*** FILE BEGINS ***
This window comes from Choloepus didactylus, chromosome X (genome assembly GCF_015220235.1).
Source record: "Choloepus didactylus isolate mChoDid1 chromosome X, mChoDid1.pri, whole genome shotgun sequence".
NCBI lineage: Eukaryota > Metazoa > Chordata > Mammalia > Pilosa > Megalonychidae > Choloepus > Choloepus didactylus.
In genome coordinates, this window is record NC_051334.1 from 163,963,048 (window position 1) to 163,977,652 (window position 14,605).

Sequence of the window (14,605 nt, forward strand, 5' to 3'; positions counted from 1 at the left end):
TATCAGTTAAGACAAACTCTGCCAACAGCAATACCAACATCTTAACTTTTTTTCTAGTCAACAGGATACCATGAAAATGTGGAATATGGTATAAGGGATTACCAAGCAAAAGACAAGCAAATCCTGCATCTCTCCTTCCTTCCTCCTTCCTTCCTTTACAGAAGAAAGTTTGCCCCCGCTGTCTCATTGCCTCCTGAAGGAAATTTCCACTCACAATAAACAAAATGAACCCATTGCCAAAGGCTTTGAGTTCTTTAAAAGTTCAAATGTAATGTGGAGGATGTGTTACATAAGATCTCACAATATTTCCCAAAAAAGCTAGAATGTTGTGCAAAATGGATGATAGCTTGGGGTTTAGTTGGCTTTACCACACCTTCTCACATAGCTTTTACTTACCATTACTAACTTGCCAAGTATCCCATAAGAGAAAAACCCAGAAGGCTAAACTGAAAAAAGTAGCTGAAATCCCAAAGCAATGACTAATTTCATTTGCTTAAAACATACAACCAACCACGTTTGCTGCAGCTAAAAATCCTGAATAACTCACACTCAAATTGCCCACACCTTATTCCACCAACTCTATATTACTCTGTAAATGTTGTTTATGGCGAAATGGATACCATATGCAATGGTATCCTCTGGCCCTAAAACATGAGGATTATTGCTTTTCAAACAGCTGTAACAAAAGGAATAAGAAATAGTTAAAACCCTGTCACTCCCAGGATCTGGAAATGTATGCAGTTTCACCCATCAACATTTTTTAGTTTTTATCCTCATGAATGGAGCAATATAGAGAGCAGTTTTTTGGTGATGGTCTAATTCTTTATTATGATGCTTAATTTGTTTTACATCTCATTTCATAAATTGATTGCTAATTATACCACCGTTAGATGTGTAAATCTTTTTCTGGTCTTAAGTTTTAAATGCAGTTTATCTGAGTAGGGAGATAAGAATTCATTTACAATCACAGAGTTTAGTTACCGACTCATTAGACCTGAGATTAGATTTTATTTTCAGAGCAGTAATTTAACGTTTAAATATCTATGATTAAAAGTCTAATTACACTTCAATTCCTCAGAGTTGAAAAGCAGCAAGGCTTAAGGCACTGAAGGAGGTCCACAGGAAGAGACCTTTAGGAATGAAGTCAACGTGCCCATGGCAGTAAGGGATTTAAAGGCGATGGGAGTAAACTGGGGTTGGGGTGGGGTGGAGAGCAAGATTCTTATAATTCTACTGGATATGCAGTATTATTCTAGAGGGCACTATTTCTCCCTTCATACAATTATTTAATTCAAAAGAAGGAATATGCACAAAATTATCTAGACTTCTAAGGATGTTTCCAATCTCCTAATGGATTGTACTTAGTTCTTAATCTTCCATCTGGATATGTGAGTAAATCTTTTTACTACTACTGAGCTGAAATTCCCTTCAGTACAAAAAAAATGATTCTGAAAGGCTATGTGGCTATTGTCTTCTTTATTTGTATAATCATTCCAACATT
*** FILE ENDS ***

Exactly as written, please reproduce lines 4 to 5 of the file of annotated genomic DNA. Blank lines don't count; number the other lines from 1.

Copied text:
In genome coordinates, this window is record NC_051334.1 from 163,963,048 (window position 1) to 163,977,652 (window position 14,605).

Sequence of the window (14,605 nt, forward strand, 5' to 3'; positions counted from 1 at the left end):